Though “Buffy the Vampire Slayer” was looked at as a genre show and, thus, overlooked by many critics, even its detractors couldn’t deny that the writing was solid. Before Joss Whedon found himself part of the Marvel universe, he was the creator and writer of the groundbreaking show and had a fan in Strong.

“When you work on a show that’s well-written, it kind of sinks into you a quality or a certain standard that you want in your work. It was great character work, and the way he was able to infuse his voice into the writing in a way that was very insightful and entertaining. I was very influenced by the writing.”

And speaking of writing, why did Strong decide to write a story about the life of one of American literature’s most famous writers?

“I was just blown away by his life story and I was quite moved by it. The fact that in World War II, he was involved in so many of the darkest moments of the war and wrote the book after the war. He was institutionalized. He didn’t write for a while and when he started writing again, the war had transformed his writing. ‘Catcher in the Rye’ was written by a veteran who had suffered trauma in the war. I just thought the story was really profound. I wanted to piece together how this cocky, sarcastic smart ass of New York City ended up living fairly isolated in the woods of New Hampshire.”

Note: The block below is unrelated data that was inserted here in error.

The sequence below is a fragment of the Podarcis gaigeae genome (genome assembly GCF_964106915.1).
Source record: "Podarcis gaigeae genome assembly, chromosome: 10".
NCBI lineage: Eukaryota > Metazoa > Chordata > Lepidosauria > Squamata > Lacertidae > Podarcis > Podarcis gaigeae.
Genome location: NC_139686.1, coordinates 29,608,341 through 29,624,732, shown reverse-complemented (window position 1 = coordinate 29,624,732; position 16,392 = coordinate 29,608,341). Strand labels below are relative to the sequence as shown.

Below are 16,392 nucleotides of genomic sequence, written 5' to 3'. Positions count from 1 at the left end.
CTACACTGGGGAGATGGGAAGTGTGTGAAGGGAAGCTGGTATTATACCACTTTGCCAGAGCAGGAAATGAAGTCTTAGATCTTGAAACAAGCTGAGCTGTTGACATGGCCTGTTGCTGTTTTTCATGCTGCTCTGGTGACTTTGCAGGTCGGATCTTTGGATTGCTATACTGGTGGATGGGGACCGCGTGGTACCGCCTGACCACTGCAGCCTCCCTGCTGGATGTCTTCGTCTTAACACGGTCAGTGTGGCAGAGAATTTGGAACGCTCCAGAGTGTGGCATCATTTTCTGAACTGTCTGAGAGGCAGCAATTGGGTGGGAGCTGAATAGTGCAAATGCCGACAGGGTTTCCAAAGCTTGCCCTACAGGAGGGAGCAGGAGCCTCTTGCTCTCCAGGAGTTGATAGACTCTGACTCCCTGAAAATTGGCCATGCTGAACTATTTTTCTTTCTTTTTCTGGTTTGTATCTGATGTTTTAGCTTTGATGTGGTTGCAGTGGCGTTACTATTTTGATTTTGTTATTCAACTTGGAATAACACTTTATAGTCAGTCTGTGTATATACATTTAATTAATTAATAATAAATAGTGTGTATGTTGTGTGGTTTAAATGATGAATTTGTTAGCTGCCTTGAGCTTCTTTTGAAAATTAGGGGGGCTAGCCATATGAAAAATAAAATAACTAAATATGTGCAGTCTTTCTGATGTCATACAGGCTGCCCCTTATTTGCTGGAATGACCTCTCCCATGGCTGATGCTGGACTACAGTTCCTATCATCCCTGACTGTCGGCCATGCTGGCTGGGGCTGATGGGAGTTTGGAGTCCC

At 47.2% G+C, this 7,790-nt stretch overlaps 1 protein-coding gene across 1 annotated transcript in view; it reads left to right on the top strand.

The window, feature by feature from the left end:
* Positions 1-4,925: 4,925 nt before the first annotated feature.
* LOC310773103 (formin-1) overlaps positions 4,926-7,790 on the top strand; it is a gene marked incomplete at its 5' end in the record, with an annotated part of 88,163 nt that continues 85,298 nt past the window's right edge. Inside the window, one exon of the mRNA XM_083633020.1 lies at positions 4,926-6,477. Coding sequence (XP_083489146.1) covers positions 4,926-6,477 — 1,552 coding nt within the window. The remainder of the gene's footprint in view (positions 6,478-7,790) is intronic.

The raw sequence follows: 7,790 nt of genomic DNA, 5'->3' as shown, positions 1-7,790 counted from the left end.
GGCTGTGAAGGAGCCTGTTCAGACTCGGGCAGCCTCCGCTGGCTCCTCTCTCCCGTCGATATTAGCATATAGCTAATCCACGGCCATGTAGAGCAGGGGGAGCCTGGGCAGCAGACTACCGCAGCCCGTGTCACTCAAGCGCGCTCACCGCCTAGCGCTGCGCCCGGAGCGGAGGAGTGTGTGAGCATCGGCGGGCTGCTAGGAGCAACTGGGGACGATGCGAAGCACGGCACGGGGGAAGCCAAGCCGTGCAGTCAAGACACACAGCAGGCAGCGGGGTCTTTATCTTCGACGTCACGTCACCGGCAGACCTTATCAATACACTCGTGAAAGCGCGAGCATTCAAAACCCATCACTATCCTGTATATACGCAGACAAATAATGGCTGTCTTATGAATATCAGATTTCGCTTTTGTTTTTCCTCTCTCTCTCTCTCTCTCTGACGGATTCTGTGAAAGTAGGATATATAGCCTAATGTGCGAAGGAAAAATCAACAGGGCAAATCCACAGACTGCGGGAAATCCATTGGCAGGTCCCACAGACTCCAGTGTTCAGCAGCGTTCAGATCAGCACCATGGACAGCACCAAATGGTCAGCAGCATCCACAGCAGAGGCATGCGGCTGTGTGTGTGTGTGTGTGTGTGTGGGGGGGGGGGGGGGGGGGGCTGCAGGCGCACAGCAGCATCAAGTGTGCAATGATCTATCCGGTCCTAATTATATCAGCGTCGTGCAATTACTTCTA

Though any writer can relate to another writer’s angst, Strong could not relate to Salinger’s retreat from the public eye.

“I couldn’t do it for a day. I’d be bored out of my mind. I’m an ADD creature of New York City. I love the city and the people and the buildings. I crave that energy.”

Strong could relate, however, to the feelings of rejection any aspiring artist feels, including Salinger himself.

“Absolutely. 1000 percent! Actually, I was reading his biography that I had bought at a bookstore for fun. Then I started feeling connected to the story and thought it could be a movie. I didn’t know anything about him. He was this young man who went to Columbia to study writing and was aggressively seeking a writing career. He was desperately trying to publish and wanted it so bad. He was so ambitious and was getting rejected over and over and over again. He kept at it and kept pushing forward. It reminded me not of myself, but so many friends of mine and what we have had to collectively go through. There was the universal experience of a writer, or anyone seeking a career in the arts – a musician, dancer, actor – of what we all go through. It was like, ‘wow, J.D. Salinger went through what we all went through.’”